Difference between pages "Clang" and "Installation Troubleshooting"

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==Introduction==
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This page shows you how to troubleshoot issues with your Funtoo Linux installation.
LLVM can be used as an alternative to GNU's compiler, GCC. The main benefit of using LLVM compilers instead of GCC is their lower memory usage, faster compile time and better diagnostics. There are some Benchmarks on the [http://clang.llvm.org/features.html#performance Clang] and [http://www.phoronix.com/scan.php?page=article&item=llvm3_gcc_open64 Phoronix] homepages.
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It may happen that some programs do not compile (like glibc) because they depend on GCC-specific language extensions [http://gcc.gnu.org/onlinedocs/gcc/C-Extensions.html] (this is why the whole BSD code can be compiled with LLVM but some GNU code cannot) or segfault after successful compilation with LLVM (like xorg-server) but after following this guide, the system will still be able to compile packages with gcc. So if something goes wrong, it can be switched back to gcc for the particular package by uncommenting lines in /etc/make.conf and the bug should be reported.
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== Boot failure ==
  
LLVM's C/C++ frontends clang and clang++ version 3.0 are stable enough to be self-hosting [http://blog.llvm.org/2010/02/clang-successfully-self-hosts.html] and compile Boost [http://blog.llvm.org/2010/05/clang-builds-boost.html], Qt [http://labs.qt.nokia.com/2010/10/29/compiling-qt-with-clang/], LibreOffice [http://wiki.documentfoundation.org/Development/Building_LibreOffice_with_Clang], FreeBSD [http://wiki.freebsd.org/BuildingFreeBSDWithClang], some parts of the Linux kernel [http://lwn.net/Articles/411654/] and more.
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If you did not get a <tt>login:</tt> prompt, it's possible that your install was not successful. You can reboot from the live CD and bind-mount your existing installation without repartitioning or recreating filesystems, chroot inside, and then check your system to ensure everything is configured properly:
  
Further, using LLVM 3.0 and up, there is a third way to compile with LLVM: the dragonegg package creates a gcc-plugin, that uses LLVM's optimizers but parses the code and creates binaries with gcc, which means that everything that compiles and works with gcc should work with dragonegg also. This plugin can be enabled by using a single CFLAG. Since LLVM 3.0 the old llvm-gcc package is deprecated and replaced by dragonegg, so it will disappear from portage with llvm version 2.9.
 
 
==LLVM Frontends==
 
To be able to compile some sourcecode of a specific language, LLVM needs an appropriate frontend. There are clang, llvm-gcc and dragonegg in portage.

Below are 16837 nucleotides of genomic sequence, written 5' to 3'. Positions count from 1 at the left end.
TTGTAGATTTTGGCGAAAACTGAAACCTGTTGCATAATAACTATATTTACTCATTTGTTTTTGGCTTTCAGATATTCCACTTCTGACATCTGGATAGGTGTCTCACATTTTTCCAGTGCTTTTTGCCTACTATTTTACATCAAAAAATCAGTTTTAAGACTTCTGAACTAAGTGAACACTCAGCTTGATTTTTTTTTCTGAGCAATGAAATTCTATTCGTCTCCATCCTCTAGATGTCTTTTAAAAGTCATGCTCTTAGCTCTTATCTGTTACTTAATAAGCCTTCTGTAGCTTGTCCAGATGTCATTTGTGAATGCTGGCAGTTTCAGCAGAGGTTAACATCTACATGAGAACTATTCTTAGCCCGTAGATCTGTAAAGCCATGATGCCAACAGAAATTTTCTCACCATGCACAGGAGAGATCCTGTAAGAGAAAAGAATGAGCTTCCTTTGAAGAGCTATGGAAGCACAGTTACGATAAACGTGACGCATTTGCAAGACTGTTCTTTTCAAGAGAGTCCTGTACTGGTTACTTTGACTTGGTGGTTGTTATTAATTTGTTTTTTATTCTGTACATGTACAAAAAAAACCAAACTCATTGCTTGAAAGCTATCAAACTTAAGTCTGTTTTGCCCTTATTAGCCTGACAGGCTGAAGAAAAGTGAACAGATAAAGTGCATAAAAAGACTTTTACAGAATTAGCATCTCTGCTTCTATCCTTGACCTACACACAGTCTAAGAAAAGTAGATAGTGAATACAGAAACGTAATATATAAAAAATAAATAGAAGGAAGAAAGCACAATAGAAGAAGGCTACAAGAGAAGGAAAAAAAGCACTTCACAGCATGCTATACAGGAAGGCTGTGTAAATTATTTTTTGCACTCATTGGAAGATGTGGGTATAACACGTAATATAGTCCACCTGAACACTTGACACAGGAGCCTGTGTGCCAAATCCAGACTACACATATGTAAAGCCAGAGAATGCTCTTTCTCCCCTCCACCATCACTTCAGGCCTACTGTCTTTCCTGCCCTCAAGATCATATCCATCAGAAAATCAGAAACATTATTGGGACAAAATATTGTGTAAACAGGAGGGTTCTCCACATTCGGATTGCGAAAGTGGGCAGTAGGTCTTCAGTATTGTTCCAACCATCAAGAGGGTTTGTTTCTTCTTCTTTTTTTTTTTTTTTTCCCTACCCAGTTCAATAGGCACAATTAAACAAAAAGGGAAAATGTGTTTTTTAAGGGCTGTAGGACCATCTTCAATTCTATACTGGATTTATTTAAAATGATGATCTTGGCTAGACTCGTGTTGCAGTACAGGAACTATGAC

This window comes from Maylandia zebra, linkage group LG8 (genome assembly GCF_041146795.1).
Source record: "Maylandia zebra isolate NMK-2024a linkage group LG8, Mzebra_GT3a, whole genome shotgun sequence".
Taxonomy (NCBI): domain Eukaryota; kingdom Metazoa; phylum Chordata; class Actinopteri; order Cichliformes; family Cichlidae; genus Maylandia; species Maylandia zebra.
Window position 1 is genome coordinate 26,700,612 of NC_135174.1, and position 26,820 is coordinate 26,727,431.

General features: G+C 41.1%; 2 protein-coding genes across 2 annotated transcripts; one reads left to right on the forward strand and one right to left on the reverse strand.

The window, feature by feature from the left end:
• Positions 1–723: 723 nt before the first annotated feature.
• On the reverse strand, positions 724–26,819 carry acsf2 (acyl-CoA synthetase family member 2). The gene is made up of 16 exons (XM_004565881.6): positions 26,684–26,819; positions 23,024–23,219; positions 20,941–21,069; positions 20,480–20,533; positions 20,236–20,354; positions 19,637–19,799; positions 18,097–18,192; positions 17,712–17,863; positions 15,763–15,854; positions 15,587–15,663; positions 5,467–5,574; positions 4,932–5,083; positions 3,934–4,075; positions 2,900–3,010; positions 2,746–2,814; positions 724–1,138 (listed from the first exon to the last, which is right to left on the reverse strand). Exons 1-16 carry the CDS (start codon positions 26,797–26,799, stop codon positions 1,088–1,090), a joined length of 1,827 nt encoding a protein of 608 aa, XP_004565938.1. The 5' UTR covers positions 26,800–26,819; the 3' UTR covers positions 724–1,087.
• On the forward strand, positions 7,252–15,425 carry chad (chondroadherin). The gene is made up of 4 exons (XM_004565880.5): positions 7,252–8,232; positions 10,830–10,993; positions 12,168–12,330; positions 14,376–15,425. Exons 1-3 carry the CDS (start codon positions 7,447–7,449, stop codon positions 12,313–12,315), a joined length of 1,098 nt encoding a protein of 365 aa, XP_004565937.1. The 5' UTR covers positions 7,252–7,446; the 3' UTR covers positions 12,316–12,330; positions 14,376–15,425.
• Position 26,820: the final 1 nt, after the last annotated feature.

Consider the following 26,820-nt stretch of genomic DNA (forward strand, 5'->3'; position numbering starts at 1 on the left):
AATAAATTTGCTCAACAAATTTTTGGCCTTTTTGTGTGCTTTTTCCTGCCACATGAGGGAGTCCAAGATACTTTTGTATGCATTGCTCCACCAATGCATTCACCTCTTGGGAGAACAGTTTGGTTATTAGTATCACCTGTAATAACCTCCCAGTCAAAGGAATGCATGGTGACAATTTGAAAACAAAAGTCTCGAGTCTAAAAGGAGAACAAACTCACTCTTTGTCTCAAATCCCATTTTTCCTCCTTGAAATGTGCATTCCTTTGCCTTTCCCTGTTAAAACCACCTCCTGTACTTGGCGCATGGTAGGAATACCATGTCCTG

The goal of the Clang project is to create a new C, C++, Objective C and Objective C++ front-end for the LLVM compiler.
 
 
llvm-gcc is a modified version of gcc that compiles C/ObjC programs into native objects, LLVM bitcode or LLVM assembly language, depending upon the options. As written in the previous section, dragonegg replaced llvm-gcc in version 3.0.
 
 
So after installing llvm, clang and dragonegg, you will be able to choose between gcc and llvm whenever you like or use them both at the same time.
 
 
== Install LLVM and its Frontends ==
 
Simply emerge the packages on ~arch systems. On arch systems you have to unmask some packages first. dragonegg requires gcc's ''lto'' USE-flag to be set and works with gcc 4.5 and gcc 4.6.
 
 
<console>
 
<console>
###i## emerge llvm clang dragonegg
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# ##i##mkdir /mnt/funtoo
 +
# ##i##mount /dev/sda4 /mnt/funtoo
 +
# ##i##mount /dev/sda1 /mnt/funtoo/boot
 +
# ##i##cd /mnt/funtoo
 +
# ##i##mount --bind /proc proc
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# ##i##mount --bind /dev dev
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# ##i##cp /etc/resolv.conf etc/
 +
# ##i##env -i HOME=/root TERM=$TERM PATH='/bin:/sbin:/usr/bin:/usr/sbin' chroot /mnt/funtoo
 
</console>
 
</console>
Note, that for clang++ the C++ headers search path is hardcoded to the active gcc profile.
 
If you change the active gcc profile, or update gcc to a new version, you will have to remerge clang to update the search path.
 
  
To use dragonegg, run gcc as usual, with an extra command line argument "-fplugin=/usr/lib/llvm/dragonegg.so"
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Once you are done making changes, leave the chroot, unmount mounted filesystems, and reboot:
If you change the active gcc profile, or update gcc to a new version, you will have to remerge dragonegg to update the plugin.
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After the installation, check which CPUs are supported by using the command
 
 
<console>
 
<console>
###i## llvm-as < /dev/null | llc -mcpu=help
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(chroot) # ##i##exit